A Tribute to the Power of a Teacher—The Ruby Bridges Story
I had the privilege and pleasure of welcoming Ruby Bridges to NAEYC’s 2015 Annual Conference and hearing her opening address. Her remarks about the difference one teacher can make have stayed with me every moment since.
In 1960, Ruby Bridges, age 6, desegregated the all-White New Orleans schools. She is the Black child in a white dress, escorted by US Marshals, depicted in the famous Norman Rockwell painting. In the conference audience, tears flowed as she told her story. Despite the anger and hostility she was exposed to at the time, Ruby recounted her memories with grace and humility in a way that completely captivated me. I was struck especially by the gratitude with which she described her teacher, Barbara Henry. Because no teacher in New Orleans would agree to teach Ruby, and no other families in New Orleans would send their children to Ruby’s first grade classroom, Barbara Henry came from Boston to New Orleans and spent the entire school year teaching one child. Through her relationship with Ms. Henry, Ruby came to love school, and she and her teacher became best friends.
Ruby lauded us as teachers—a group of professionals who may not always realize their importance. She reminded us about the potential in our relationships with individual children to transform whatever life experiences those children might face into powerfully beneficial influences on their development and learning. I can’t help but think about the courage and transformative power embodied in the decisions and actions of Ruby’s teacher—and of Ruby’s parents—to challenge the status quo of the school system and take a stand as individuals.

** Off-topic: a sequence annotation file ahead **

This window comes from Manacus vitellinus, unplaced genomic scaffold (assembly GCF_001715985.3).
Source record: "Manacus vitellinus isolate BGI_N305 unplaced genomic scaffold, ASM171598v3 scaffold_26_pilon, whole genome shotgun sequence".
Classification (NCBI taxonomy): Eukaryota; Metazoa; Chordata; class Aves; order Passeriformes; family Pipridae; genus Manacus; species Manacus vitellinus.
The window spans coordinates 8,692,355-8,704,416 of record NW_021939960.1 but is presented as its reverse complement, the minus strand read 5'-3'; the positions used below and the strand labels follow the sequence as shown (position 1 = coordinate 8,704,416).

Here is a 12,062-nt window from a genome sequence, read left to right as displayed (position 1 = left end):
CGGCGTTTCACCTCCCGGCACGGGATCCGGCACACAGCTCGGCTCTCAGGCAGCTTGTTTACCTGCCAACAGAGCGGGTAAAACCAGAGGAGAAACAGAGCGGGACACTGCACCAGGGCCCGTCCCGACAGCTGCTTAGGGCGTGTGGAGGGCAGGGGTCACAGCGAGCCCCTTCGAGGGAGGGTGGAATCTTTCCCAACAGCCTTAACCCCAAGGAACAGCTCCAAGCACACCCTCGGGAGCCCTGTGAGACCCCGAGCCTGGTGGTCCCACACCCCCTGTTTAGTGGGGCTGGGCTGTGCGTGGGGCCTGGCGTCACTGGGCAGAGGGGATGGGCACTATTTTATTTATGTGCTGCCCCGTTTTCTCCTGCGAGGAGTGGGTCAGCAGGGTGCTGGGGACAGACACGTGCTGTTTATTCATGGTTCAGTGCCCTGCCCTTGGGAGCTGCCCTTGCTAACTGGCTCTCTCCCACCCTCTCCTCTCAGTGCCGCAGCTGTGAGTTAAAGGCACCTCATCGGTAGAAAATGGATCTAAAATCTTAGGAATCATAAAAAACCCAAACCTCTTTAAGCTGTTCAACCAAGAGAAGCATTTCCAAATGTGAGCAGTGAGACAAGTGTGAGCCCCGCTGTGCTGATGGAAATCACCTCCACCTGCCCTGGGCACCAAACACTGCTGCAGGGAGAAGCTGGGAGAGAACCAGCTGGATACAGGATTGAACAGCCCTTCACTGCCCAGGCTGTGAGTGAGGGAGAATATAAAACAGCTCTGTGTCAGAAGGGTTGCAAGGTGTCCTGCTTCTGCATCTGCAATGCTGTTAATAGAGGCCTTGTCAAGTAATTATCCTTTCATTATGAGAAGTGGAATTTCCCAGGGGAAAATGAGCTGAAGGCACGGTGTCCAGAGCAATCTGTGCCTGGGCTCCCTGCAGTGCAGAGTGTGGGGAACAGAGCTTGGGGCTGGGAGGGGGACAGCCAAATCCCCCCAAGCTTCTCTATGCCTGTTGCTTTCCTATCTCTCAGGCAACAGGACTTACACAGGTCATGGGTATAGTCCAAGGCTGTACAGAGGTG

Herein lies a lesson and an opportunity for each of us as educators, whether we are teaching in schools, in family child care homes, or in community-based centers. We have the chance not only to make an indelible mark on the life of each child we teach but also to change the way education systems treat children—to impact policies and practices instituted before we arrived on the scene. We also have the chance not only to teach facts and figures but to foster a love of learning. Just think—what if every teacher taught as if every child mattered and refused to lose even one single child to miseducation? What if, rather than stand by while children born into poverty are allowed to underachieve, while immigrant children’s first language is disregarded, while children with disabilities are underestimated, while Black boys are routinely expelled—what if we teachers stood up and stepped away from the crowd to say we objected and would no longer go along with these injustices?
None of our accomplishments as early childhood educators can be credited to the actions of a single individual. Yet, each of us must embrace our role as a participant in changing the system of education for young children.
Before hearing Ruby Bridges’s story, the Norman Rockwell painting conveyed the strength of her courage each time I saw the erect posture of the tiny girl in the white dress amidst the towering figures of the police. Now, I shall forever see through Ruby’s eyes the promise of a teacher’s outstretched hand to make life better for all children.
Thank you, Ruby, for sharing your story and for reminding us of the power of teachers.
Carol Brunson Day is the former President of the Governing Board at NAEYC.